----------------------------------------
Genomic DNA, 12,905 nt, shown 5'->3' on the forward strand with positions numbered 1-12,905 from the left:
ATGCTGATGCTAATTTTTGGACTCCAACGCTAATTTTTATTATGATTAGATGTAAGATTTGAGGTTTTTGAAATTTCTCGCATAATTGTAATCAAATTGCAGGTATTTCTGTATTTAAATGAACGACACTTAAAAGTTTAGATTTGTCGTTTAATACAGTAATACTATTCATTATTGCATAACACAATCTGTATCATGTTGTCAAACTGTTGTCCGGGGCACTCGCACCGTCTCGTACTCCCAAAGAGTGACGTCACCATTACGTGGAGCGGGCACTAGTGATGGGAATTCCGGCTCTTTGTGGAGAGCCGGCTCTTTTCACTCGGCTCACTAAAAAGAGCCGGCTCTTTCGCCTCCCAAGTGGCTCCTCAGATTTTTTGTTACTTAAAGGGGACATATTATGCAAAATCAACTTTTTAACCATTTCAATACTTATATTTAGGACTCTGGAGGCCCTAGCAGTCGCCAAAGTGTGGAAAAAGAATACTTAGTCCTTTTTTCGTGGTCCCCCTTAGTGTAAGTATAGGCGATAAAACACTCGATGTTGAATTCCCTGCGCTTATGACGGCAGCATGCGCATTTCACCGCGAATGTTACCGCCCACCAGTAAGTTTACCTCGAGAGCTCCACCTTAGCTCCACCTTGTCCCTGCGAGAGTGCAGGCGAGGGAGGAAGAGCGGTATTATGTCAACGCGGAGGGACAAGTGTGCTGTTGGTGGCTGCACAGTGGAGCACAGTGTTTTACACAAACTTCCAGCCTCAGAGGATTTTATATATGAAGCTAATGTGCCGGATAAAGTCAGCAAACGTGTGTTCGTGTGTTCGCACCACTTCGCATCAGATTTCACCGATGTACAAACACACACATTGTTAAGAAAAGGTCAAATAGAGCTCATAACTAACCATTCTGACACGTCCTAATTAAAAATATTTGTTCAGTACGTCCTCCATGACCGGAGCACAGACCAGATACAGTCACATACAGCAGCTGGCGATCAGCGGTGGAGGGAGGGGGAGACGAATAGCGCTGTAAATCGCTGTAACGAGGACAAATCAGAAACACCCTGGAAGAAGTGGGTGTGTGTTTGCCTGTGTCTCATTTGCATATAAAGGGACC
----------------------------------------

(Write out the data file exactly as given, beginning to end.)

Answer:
Genomic DNA, 12,905 nt, shown 5'->3' on the forward strand with positions numbered 1-12,905 from the left:
ATGCTGATGCTAATTTTTGGACTCCAACGCTAATTTTTATTATGATTAGATGTAAGATTTGAGGTTTTTGAAATTTCTCGCATAATTGTAATCAAATTGCAGGTATTTCTGTATTTAAATGAACGACACTTAAAAGTTTAGATTTGTCGTTTAATACAGTAATACTATTCATTATTGCATAACACAATCTGTATCATGTTGTCAAACTGTTGTCCGGGGCACTCGCACCGTCTCGTACTCCCAAAGAGTGACGTCACCATTACGTGGAGCGGGCACTAGTGATGGGAATTCCGGCTCTTTGTGGAGAGCCGGCTCTTTTCACTCGGCTCACTAAAAAGAGCCGGCTCTTTCGCCTCCCAAGTGGCTCCTCAGATTTTTTGTTACTTAAAGGGGACATATTATGCAAAATCAACTTTTTAACCATTTCAATACTTATATTTAGGACTCTGGAGGCCCTAGCAGTCGCCAAAGTGTGGAAAAAGAATACTTAGTCCTTTTTTCGTGGTCCCCCTTAGTGTAAGTATAGGCGATAAAACACTCGATGTTGAATTCCCTGCGCTTATGACGGCAGCATGCGCATTTCACCGCGAATGTTACCGCCCACCAGTAAGTTTACCTCGAGAGCTCCACCTTAGCTCCACCTTGTCCCTGCGAGAGTGCAGGCGAGGGAGGAAGAGCGGTATTATGTCAACGCGGAGGGACAAGTGTGCTGTTGGTGGCTGCACAGTGGAGCACAGTGTTTTACACAAACTTCCAGCCTCAGAGGATTTTATATATGAAGCTAATGTGCCGGATAAAGTCAGCAAACGTGTGTTCGTGTGTTCGCACCACTTCGCATCAGATTTCACCGATGTACAAACACACACATTGTTAAGAAAAGGTCAAATAGAGCTCATAACTAACCATTCTGACACGTCCTAATTAAAAATATTTGTTCAGTACGTCCTCCATGACCGGAGCACAGACCAGATACAGTCACATACAGCAGCTGGCGATCAGCGGTGGAGGGAGGGGGAGACGAATAGCGCTGTAAATCGCTGTAACGAGGACAAATCAGAAACACCCTGGAAGAAGTGGGTGTGTGTTTGCCTGTGTCTCATTTGCATATAAAGGGACC